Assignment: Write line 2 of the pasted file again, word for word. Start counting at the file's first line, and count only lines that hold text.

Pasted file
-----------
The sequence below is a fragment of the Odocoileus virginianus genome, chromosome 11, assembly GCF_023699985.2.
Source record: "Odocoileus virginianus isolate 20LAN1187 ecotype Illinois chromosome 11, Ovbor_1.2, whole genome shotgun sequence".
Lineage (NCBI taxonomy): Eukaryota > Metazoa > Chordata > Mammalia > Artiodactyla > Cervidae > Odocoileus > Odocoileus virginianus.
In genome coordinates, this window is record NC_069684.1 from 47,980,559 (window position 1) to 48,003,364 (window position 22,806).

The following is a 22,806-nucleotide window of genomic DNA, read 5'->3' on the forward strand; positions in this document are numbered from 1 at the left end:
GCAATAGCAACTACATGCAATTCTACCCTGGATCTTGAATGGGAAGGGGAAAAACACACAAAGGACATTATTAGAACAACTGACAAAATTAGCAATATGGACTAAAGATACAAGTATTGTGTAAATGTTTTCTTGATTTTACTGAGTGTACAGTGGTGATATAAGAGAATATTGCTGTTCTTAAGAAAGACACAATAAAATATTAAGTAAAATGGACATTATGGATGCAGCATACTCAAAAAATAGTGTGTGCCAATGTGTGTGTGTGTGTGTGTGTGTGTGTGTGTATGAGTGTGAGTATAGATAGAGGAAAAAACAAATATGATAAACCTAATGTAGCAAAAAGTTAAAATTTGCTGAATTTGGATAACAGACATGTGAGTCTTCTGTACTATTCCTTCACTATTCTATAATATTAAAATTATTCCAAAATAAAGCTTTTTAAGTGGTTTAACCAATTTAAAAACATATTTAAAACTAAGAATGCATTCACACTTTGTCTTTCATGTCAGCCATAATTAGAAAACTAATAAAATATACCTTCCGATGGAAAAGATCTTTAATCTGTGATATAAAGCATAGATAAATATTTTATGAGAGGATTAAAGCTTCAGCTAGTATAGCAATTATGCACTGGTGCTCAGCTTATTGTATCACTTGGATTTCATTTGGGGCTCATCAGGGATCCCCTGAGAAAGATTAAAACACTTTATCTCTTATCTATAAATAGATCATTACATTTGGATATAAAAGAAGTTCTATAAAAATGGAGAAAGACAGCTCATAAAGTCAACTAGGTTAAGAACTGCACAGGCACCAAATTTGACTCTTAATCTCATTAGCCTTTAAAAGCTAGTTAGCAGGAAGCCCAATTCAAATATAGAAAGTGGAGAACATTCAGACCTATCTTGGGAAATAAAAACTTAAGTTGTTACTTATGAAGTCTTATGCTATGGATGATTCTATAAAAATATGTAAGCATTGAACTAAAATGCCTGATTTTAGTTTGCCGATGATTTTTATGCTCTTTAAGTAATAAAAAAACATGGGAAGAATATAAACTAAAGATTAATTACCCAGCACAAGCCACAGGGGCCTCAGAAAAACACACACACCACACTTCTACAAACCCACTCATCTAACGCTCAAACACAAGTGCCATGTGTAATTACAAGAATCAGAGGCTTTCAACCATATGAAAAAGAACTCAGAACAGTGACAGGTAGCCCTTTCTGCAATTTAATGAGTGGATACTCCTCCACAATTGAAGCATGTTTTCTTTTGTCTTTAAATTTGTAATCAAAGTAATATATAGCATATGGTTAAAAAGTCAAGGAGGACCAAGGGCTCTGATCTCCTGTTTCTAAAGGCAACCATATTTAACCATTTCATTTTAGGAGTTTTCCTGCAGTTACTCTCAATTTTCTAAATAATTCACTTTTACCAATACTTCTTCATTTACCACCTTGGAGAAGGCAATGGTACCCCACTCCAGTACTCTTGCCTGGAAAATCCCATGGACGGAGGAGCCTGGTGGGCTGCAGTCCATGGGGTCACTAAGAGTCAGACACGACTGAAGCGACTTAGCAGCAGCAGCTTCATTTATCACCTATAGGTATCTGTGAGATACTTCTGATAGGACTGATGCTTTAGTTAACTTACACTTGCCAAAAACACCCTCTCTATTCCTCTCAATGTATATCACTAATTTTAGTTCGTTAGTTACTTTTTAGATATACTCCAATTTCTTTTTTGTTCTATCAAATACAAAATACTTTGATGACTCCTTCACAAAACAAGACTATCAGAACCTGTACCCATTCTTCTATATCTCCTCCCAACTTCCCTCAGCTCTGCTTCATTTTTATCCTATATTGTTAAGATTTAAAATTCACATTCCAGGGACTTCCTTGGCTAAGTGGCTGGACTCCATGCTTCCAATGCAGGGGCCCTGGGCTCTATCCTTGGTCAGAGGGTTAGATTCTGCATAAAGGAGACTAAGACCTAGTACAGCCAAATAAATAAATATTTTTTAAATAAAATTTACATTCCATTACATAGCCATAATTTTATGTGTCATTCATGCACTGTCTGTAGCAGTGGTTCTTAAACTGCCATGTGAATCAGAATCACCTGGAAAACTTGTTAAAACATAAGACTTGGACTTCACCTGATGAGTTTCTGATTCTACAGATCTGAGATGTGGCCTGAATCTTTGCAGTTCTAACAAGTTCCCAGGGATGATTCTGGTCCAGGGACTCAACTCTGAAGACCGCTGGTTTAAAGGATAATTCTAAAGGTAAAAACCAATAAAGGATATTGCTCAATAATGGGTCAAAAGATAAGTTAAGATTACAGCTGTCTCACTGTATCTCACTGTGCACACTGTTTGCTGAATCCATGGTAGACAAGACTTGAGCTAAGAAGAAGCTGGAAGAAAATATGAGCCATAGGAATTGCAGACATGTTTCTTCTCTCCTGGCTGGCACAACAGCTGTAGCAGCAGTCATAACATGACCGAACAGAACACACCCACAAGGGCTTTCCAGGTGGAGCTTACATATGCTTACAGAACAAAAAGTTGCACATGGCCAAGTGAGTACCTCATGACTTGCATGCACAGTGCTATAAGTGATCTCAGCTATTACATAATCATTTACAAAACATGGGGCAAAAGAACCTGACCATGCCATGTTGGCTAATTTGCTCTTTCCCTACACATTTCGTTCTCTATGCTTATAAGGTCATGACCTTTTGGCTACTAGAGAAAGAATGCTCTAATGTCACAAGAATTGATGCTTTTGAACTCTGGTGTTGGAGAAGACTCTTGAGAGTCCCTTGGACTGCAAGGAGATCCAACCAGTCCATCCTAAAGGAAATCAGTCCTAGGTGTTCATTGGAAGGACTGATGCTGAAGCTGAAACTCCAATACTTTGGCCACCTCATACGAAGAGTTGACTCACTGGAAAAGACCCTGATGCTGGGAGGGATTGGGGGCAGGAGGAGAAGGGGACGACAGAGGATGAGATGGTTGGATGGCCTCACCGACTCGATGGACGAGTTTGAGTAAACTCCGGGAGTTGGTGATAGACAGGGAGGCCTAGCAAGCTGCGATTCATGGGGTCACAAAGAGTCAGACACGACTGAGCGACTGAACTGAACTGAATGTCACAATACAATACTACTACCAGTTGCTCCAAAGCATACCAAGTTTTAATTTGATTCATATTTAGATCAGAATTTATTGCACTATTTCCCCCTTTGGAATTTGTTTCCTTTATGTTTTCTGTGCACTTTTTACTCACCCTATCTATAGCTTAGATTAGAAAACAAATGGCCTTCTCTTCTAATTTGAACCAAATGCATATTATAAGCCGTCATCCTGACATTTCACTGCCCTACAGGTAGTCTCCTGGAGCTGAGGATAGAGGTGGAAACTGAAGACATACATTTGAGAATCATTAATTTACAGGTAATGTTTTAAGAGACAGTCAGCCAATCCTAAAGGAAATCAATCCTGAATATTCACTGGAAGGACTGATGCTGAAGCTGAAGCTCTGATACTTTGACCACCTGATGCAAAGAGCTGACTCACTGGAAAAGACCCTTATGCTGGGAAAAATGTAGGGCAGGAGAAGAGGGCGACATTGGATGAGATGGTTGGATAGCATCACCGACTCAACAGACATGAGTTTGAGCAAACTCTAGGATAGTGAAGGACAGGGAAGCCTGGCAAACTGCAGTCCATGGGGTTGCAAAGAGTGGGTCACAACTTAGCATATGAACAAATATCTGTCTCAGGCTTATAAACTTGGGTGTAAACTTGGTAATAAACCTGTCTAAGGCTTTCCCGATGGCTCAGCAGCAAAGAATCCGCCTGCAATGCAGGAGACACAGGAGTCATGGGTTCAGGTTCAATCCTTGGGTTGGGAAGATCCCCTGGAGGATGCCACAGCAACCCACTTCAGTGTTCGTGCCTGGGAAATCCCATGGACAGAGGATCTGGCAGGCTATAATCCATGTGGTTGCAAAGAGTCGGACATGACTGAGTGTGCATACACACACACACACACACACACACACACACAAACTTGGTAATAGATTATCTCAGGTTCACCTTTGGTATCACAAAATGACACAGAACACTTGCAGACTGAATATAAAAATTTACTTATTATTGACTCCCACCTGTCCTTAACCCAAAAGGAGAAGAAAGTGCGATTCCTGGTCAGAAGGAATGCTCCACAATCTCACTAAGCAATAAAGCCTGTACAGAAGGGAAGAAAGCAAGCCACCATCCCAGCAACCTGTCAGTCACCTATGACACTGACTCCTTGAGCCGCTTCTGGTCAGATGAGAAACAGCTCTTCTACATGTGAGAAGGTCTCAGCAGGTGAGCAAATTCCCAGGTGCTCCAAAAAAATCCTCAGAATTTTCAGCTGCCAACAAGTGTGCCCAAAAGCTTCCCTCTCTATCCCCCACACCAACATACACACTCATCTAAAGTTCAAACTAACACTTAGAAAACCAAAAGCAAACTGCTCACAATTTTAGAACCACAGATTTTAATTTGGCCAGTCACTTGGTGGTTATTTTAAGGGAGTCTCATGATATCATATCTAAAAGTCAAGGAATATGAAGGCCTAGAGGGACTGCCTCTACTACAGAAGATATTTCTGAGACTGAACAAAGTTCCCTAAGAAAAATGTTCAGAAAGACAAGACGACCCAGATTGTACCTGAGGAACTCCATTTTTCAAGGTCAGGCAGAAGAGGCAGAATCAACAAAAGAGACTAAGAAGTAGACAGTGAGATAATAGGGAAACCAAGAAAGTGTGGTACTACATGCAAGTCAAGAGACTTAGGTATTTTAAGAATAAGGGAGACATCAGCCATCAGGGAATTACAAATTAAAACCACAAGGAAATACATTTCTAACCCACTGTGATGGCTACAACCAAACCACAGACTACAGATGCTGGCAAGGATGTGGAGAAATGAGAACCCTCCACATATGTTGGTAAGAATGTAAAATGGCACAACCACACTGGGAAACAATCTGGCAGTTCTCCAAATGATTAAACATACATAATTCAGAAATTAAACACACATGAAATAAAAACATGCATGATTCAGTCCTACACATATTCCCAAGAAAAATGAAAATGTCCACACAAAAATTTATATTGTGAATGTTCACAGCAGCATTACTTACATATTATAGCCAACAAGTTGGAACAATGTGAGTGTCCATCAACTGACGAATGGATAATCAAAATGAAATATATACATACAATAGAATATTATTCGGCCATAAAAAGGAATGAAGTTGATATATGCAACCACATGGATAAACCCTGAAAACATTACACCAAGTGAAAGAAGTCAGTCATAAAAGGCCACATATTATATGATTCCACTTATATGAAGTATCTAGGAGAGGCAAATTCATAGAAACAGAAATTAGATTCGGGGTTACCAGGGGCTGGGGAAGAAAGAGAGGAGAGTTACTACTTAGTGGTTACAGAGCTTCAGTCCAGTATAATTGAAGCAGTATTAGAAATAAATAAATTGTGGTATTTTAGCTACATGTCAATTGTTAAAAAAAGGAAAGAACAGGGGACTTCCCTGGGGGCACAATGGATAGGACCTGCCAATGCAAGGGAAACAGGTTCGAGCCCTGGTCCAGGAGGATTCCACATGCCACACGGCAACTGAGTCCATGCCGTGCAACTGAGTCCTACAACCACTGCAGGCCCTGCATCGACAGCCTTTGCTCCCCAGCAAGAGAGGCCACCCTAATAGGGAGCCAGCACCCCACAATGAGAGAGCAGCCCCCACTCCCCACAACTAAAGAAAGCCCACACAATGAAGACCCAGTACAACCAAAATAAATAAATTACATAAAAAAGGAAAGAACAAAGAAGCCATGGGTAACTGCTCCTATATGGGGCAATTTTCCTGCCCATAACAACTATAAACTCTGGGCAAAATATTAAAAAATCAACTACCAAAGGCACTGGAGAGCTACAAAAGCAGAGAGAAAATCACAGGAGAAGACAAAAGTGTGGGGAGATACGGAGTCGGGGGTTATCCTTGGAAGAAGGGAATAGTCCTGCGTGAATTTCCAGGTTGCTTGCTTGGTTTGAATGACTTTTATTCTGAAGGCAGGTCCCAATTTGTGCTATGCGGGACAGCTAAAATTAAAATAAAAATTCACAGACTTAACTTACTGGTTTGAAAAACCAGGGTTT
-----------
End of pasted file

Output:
Source record: "Odocoileus virginianus isolate 20LAN1187 ecotype Illinois chromosome 11, Ovbor_1.2, whole genome shotgun sequence".